by Betti Marenko
Central Saint Martins, University of the Arts London
The 2018 AAAI Spring Symposium Series
The issue I explore with this position paper concerns dominant cultural scripts around Artificial Intelligence (AI) and the need to imagine different narratives in light of machine learning’s autonomous performativity. The aim is to offer a philosophical reflection, not only to sidestep narratives of techno-determinism, dystopia and existential risk to mankind, but also to speculate on how to imagine a (more) benevolent AI based on uncertainty and the co-evolution of humans and technology. The paper presents the speculative methodology I call FutureCrafting: a forensic, diagnostic and divinatory method that investigates the possibility of other discourses, equally powerful in building reality, constructing futures and having tangible impact. FutureCrafting is speculation at the juncture of design and philosophy, pivoting around the open-ended figuration of the what if…? It articulates collaboration rather than competition, coevolution rather than antagonism, and privileges the indeterminate and the imaginative. To conclude, the paper makes reference to the non-human intelligence of the octopus and to how this can inform a more imaginative AI.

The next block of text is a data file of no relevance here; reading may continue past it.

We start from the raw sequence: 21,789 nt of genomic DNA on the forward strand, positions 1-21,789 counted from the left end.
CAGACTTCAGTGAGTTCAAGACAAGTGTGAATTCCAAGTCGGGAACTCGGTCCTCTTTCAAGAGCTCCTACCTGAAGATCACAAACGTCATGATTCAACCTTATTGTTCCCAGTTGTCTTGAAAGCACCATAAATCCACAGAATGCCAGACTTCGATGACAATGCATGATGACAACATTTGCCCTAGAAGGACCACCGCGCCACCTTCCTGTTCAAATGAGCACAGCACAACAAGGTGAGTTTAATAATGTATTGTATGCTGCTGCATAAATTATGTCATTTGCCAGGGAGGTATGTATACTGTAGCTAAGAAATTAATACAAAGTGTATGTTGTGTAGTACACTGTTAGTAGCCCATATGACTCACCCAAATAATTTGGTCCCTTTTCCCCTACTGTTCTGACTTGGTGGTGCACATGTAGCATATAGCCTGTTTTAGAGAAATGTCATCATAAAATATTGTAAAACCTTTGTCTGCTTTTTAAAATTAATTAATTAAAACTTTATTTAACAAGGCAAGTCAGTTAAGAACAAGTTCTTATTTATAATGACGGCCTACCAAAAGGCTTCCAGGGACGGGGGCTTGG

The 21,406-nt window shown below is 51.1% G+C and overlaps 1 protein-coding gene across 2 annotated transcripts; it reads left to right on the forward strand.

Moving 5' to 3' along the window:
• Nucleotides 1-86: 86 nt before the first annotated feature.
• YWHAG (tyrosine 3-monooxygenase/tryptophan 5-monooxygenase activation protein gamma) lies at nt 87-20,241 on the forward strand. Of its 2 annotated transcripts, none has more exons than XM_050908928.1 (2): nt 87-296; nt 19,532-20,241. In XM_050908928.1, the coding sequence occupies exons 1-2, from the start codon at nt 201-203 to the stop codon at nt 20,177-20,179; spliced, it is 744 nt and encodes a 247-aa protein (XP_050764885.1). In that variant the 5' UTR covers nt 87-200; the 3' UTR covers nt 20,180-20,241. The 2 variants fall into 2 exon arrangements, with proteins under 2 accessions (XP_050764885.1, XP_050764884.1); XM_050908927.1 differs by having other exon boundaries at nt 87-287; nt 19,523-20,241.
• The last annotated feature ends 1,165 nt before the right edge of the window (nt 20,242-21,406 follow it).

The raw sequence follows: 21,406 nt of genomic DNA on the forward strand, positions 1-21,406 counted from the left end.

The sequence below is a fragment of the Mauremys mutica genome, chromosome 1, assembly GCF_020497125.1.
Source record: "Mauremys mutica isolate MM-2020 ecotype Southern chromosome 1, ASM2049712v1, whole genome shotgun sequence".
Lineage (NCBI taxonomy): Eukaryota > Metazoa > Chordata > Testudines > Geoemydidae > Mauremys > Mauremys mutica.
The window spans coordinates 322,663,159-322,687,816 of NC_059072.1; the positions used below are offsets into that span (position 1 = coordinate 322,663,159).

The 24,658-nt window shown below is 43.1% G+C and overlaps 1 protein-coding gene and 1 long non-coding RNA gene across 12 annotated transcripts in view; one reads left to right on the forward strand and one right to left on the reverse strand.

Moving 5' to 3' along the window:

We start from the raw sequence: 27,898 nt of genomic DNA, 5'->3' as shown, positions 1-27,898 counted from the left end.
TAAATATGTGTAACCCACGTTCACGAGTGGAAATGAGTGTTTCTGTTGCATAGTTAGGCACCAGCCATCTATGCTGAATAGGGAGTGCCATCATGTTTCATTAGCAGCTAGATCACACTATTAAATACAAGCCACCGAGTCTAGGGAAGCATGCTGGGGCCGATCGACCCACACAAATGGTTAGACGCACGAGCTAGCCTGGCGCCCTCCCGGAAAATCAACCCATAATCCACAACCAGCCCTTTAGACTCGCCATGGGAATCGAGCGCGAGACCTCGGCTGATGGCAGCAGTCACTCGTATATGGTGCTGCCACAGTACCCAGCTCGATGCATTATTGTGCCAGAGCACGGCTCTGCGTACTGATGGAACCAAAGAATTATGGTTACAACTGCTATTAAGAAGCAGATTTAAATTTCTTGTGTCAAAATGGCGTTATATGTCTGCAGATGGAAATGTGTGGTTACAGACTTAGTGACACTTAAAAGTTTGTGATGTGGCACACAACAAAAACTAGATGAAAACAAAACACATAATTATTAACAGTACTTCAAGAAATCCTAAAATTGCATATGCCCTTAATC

As the cultural object of our present, the algorithm foregrounds a dominant techno-deterministic narrative that portrays computation as an almost mystical notion (Finn 2017) or even as a theocracy (Bogost 2015). In such a narrative, rationalization and logic coexist with deep myth – the ancestral belief in invisible forces. On one hand, we, users/content providers, like to believe that algorithms are efficient, logical, and clean procedures (they are not). On the other, we embrace a faith-based approach, the same conviction that ancient seekers would have had in the murmuring of an oracle.
Algorithms create reality in ways that are both alluring and evident, opaque and controlling. We use them “as pieces of quotidian technical magic” (Finn 2017, 16). We trust them with our many choices partners, music, books; we are given or denied credit, job, insurance; we are fed tailored search results and social media updates. And yet, we hardly understand how they work; indeed, not even the programmers know. The simplistic notion of algorithms as procedural problem-solving entities, i.e. what turns questions into answers (according to Google) does no longer suffice. In particular, it cannot account for the uncertainty growing at the core of computation (Parisi 2013, 2017). New narratives are needed, that can turn uncertainty into an asset rather than reducing its ambiguity and providing explanations that rely solely on human-centered models.